IMMUNOGLOBULIN G (IgG): THE PROTOTYPE IMMUNOGLOBULIN MOLECULE
IgG, a 7S immunoglobulin, is the most abundant immunoglobulin in human serum and in the serum of most mammalian species. It is also the immunoglobulin most frequently detected in large concentrations in multiple myeloma patients.
For this reason it was the first immunoglobulin to be purified in large quantities and to be extensively studied from the structural point of view. The basic knowledge about the structure of the IgG molecule was obtained from two types of experiments:
1. Proteolytic digestion. The incubation of purified IgG with papain, a proteolyticenzyme extracted from the latex of Carica papaya, results in the splitting of the molecule in two fragments that differ both in charge and antigenicity. These fragments can be easily demonstrated by immunoelectrophoresis (Fig. 5.2), a technique that separates proteins by charge in a first step, allowing their anti-genic characterization in a second step.
2. Reduction of disulfide bonds. If the IgG molecule is incubated with a reducingagent containing free SH groups and fractionated by gel filtration (a technique which separates proteins by size) in conditions able to dissociate noncovalent in-teractions, two fractions are obtained. The first fraction corresponds to polypep-tide chains of MW 55,000 (heavy chains); the second corresponds to polypeptide chains of MW 23,000 (light chains) (Fig. 5.3).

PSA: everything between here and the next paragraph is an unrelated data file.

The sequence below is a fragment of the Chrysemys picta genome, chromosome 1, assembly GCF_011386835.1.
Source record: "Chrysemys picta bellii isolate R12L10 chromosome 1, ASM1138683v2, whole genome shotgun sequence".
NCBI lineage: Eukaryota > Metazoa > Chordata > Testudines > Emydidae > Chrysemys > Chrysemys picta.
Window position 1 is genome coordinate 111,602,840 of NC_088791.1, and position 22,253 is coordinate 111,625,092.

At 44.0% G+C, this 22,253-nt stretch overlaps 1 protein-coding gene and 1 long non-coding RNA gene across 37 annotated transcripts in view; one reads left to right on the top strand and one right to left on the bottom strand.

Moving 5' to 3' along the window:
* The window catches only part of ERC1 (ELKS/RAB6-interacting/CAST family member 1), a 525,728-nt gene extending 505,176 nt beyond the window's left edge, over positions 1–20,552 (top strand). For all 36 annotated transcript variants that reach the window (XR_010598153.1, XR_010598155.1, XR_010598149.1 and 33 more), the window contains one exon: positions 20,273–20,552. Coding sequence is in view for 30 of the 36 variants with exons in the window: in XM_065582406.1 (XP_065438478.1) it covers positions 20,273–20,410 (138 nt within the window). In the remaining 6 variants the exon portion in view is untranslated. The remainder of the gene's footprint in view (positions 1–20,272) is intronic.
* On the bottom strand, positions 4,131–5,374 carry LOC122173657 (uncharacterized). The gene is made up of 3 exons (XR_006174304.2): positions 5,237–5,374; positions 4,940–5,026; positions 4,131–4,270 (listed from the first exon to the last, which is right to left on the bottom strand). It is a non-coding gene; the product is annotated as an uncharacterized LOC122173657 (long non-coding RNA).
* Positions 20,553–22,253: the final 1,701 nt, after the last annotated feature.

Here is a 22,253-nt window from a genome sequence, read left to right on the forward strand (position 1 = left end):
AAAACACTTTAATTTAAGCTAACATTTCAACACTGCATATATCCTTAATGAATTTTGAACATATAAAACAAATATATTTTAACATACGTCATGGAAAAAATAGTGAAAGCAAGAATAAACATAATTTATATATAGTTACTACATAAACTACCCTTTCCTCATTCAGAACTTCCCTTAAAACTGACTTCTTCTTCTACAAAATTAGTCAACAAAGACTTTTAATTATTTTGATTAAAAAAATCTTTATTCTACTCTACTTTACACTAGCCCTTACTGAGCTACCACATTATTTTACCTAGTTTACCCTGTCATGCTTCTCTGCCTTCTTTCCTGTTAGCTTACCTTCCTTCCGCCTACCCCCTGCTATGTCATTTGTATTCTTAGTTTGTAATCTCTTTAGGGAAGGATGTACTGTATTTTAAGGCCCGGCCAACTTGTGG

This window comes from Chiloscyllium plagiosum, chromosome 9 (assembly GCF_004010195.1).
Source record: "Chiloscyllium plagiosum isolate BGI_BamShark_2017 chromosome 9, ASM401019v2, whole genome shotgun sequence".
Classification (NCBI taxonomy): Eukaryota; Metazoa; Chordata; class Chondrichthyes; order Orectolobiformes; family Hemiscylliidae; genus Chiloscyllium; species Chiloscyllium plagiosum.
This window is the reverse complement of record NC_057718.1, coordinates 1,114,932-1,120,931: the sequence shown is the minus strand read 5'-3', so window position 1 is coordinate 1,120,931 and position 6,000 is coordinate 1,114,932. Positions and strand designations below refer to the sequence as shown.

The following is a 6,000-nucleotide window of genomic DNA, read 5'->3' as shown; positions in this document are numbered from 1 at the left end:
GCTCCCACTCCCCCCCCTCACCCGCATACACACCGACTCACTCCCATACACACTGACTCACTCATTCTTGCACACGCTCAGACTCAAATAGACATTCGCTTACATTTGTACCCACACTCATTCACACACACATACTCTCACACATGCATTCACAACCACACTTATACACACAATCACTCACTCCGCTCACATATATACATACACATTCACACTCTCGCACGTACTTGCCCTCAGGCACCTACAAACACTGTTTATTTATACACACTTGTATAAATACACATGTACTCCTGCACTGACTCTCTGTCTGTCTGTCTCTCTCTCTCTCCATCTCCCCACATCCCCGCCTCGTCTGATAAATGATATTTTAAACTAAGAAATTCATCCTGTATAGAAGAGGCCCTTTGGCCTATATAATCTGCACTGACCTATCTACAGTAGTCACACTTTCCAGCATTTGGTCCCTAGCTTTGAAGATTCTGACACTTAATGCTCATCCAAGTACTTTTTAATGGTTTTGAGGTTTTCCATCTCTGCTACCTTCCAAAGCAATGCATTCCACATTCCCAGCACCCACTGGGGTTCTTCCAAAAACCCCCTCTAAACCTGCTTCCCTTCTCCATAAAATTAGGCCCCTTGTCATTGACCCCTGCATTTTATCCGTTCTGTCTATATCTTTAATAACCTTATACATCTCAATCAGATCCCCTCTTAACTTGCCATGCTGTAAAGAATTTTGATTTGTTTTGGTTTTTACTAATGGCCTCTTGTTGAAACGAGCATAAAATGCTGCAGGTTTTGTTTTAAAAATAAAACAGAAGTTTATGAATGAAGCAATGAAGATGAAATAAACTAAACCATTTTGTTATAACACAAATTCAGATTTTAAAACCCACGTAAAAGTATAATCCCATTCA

The sum of data obtained by proteolysis and reduction experiments resulted in the conception of a diagrammatic two-dimensional model for the IgG molecule (Fig. 5.4). The results of proteolytic digestion experiments can be reanalyzed on the basis of this model:
1. Papain splits the heavy chains in the hinge region (so designated because this region of the molecule appears to be stereoflexible) and results in the separation of two Fab fragments and one Fc fragment per IgG molecule (Fig. 5.5). The Fab fragments are so designated because they contain the antigen-binding site, while the Fc fragment received this designation because it can be easily crystallized.
If the disulfide bond joining heavy and light chains in the Fab fragments is split, one can separate a complete light chain from a fragment that comprises bout half of one of the heavy chains, the NH2-terminal half. This portion of the heavy chain contained in each Fab fragment has been designated as Fd fragment.
2. A second proteolytic enzyme, pepsin, splits the heavy chains beyond the disul- fide bonds that join them at the hinge region, producing a double Fab fragment or F(ab’ )2 (Fig. 5.6), while the Fc portion of the molecule is digested into pep-tides. The comparison of Fc, Fab, F(ab’ )2, and whole IgG molecules shows both important similarities and differences between the whole molecule and its frag-ments.
a. Both Fab and F(ab’ )2 contain antibody-binding sites, but while the intact IgG molecule and the F(ab’ )2 are bivalent, the Fab fragment is monovalent. Therefore, a Fab fragment can bind to an antigen but cannot cross-link two antigen molecules.
b. An antiserum raised against the Fab fragment reacts mostly against light-chain determinants; the immunodominant antigenic markers for the heavy chain are located in the Fc fragment.
c. The F(ab’ )2 fragment is identical to the intact molecule as far as antigen-binding properties, but lacks the ability to fix complement, bind to cell membranes, etc., characteristics determined by the Fc region of the molecule.
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